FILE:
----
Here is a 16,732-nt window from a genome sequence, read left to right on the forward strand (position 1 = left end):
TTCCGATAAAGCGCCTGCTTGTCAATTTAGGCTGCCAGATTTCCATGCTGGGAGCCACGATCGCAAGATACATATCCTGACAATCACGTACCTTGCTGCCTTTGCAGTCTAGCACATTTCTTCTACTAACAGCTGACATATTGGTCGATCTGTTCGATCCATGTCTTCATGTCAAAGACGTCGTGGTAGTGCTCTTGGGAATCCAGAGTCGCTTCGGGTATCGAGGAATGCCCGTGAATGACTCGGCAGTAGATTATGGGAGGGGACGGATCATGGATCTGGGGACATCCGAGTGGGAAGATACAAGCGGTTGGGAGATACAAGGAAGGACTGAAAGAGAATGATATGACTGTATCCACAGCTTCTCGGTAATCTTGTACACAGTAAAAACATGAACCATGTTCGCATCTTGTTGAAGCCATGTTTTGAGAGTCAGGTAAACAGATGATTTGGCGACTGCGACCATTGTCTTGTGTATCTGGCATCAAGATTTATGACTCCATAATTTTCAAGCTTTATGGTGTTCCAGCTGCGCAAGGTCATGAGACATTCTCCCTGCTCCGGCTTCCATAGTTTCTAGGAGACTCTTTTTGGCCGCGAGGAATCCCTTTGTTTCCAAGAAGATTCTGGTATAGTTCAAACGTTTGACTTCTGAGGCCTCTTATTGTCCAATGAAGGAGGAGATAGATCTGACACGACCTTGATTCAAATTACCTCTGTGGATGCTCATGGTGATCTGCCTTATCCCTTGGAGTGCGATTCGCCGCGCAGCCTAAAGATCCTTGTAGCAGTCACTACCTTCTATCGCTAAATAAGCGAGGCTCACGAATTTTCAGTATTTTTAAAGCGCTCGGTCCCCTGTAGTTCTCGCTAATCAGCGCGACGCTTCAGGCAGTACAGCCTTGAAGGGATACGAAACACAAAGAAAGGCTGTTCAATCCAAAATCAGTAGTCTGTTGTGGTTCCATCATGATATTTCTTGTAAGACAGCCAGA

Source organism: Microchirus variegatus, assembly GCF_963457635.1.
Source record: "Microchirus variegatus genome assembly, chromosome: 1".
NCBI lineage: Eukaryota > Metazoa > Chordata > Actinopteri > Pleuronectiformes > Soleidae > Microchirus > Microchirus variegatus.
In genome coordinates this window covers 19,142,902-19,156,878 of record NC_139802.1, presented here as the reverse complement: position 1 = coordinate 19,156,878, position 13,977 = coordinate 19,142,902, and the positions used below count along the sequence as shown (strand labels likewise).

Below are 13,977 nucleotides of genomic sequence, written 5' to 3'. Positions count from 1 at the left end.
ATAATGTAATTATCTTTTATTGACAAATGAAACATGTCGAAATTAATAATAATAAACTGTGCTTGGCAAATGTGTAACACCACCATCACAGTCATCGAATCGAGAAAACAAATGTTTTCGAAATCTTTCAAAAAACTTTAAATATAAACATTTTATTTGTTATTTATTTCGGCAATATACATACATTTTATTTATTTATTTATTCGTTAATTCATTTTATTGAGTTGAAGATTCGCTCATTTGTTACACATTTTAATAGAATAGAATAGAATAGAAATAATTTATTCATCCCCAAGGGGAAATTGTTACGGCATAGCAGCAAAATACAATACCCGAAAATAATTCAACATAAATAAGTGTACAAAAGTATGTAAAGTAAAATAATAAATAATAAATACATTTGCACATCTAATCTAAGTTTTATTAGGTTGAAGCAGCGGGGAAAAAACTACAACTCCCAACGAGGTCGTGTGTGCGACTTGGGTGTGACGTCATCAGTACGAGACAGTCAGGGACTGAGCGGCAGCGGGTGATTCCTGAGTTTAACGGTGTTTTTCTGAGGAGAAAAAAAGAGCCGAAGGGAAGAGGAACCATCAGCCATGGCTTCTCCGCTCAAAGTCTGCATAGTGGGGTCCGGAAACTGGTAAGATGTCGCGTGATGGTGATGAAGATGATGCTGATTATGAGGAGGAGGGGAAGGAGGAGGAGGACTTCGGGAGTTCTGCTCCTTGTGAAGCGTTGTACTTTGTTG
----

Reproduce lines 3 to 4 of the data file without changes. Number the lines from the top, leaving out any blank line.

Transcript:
Source organism: Microchirus variegatus, assembly GCF_963457635.1.
Source record: "Microchirus variegatus genome assembly, chromosome: 1".